In each issue of ‘beyond the I’, this column presents a first-hand account of a visually impaired person’s experiences in the ‘real’ world. Madhubala Sharma tells us about the butterflies in her stomach on her first day in office, and how she overcame her nervousness
When we step into our professional life, the first day is one of the most memorable one for everyone. It is not only the first step towards our new career, but also into a new environment. We face many challenges of familiarising ourselves with the workspace, with our colleagues and many other things.
I have earlier worked with General Electric (G.E.) as a voice and accent trainer, with Freedom Scientific as a software tester, and am now am working with I.B.M.-Daksh as a voice and accent trainer. On my first day at these companies, like any other person, I was excited about my work and meeting new people.
The day when I started training at I.B.M.-Daksh is one such day and it is still fresh in my memory.
This was the first time when I was going to be in charge of around 15 trainees; I was to train them on their voice and accent skills. Like any person, whether sighted or visually disabled, I was both nervous and excited about the day. It was very important for me to ensure that I be at par with everyone, that I could do what the others could.
The first thing was to ensure that I did not lack in the critical areas and fulfilled the expectations of a good trainer. So, I met one of the team leaders and, with her guidance, got to know what kind of support I was supposed to provide to the trainees. Having collected all the training material and stationery for my batch, she assisted me to the training room, and helped me familiarise myself with the training room. This was of real help because it is a little difficult for a person with visual disability to get the orientation of a training facility for the first time. Since it is vital to maintain eye contact with the trainees to be effective as a trainer, and to have a face-to-face connection with them, one also needs a sense of direction. Hence orientation of the room becomes critical. Therefore, knowledge about the smallest of details comes in handy, that is, the sitting arrangement of the trainees, fixtures in the room, etc. Being aware of all this, I now felt confident in facing the group not only on the first day, but also on the days to follow.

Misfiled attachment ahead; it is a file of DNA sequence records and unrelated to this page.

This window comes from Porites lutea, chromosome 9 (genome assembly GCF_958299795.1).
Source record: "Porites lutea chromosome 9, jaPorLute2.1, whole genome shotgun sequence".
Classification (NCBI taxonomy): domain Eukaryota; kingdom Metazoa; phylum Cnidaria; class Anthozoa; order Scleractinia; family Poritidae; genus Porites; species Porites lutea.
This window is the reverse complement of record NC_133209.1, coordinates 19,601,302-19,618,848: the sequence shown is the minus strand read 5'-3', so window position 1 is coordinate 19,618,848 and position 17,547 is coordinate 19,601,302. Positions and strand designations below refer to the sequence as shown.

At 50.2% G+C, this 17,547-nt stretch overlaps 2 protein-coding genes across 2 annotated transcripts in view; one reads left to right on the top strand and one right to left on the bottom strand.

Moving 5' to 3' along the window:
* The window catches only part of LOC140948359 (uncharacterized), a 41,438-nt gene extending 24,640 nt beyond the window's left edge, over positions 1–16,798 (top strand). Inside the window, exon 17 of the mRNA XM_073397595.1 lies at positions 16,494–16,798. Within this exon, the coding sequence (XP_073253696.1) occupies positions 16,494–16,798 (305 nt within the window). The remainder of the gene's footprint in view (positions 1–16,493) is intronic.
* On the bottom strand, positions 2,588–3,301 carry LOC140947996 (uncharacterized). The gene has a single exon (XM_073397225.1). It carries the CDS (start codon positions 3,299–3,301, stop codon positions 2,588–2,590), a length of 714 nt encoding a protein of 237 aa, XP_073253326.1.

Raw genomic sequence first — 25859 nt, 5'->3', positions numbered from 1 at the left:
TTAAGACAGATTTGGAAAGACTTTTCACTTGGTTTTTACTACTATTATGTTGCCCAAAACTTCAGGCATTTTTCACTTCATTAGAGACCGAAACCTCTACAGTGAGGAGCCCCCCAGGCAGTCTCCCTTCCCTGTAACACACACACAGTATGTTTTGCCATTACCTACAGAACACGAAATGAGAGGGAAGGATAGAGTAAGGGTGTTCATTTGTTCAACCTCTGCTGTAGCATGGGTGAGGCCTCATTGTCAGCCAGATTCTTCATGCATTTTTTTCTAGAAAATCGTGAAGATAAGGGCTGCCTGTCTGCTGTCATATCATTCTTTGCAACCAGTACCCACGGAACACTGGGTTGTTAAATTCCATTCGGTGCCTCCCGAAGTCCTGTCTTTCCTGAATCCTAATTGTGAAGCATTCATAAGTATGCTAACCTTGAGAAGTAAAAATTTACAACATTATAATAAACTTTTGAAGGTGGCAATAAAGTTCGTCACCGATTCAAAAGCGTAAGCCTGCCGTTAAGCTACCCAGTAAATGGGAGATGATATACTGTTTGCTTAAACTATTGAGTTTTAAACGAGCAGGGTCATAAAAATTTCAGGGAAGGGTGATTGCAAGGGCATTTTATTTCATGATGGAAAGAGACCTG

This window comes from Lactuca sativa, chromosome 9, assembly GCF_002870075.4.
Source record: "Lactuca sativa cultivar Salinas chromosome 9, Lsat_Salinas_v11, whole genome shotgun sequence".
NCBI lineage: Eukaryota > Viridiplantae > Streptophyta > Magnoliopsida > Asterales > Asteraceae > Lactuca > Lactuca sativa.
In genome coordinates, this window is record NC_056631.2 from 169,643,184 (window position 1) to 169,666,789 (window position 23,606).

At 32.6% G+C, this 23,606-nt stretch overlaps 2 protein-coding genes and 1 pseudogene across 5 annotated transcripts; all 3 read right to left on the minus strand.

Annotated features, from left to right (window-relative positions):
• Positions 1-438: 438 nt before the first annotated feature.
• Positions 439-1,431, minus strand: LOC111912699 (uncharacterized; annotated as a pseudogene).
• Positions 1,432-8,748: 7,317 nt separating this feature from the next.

Having ensured all this, and many other things that would set the pace for training, the next step was to raise the comfort level with the batch, to build their confidence in me. The usual tendency among people is to assume that a visually disabled person cannot train anybody. This view could be altered only by being confident myself, having confidence in others, and raising their level of trust in me.
I remember all this vividly because, as it was my first batch, it was a challenge for me. The first day was a success, however, and helped me maintain comfort levels on subsequent days and be successful as a trainer.
Do you have an 'everyday' experience you would like to recount? Write in to us at.